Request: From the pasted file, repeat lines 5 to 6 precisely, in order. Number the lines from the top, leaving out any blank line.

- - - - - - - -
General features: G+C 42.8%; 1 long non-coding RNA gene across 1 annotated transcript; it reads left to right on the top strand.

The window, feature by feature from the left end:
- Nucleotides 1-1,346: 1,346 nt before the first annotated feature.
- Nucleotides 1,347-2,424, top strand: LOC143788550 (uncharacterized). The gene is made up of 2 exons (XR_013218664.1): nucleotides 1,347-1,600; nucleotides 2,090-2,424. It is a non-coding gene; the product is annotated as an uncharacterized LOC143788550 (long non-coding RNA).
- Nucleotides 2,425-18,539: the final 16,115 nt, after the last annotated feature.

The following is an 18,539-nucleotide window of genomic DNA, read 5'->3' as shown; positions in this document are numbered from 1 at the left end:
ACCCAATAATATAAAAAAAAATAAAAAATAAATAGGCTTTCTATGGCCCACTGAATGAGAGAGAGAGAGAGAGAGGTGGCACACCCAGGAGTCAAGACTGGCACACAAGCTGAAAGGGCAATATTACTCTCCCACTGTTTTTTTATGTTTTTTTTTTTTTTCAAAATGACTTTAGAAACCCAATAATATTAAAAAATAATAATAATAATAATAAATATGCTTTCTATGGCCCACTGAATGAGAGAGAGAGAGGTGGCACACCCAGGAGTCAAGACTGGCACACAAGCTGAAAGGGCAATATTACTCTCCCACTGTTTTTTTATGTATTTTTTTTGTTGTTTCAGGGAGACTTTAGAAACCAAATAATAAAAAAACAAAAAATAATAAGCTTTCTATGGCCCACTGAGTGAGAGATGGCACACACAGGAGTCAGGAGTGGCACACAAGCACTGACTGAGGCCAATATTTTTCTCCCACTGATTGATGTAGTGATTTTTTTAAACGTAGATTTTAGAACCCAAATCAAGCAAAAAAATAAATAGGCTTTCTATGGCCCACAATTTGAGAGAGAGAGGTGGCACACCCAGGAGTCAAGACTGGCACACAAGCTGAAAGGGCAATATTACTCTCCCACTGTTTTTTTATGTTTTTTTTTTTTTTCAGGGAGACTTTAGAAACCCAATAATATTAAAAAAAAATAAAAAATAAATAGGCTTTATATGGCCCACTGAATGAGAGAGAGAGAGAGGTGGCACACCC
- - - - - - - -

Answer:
- Nucleotides 2,425-18,539: the final 16,115 nt, after the last annotated feature.

The following is an 18,539-nucleotide window of genomic DNA, read 5'->3' as shown; positions in this document are numbered from 1 at the left end: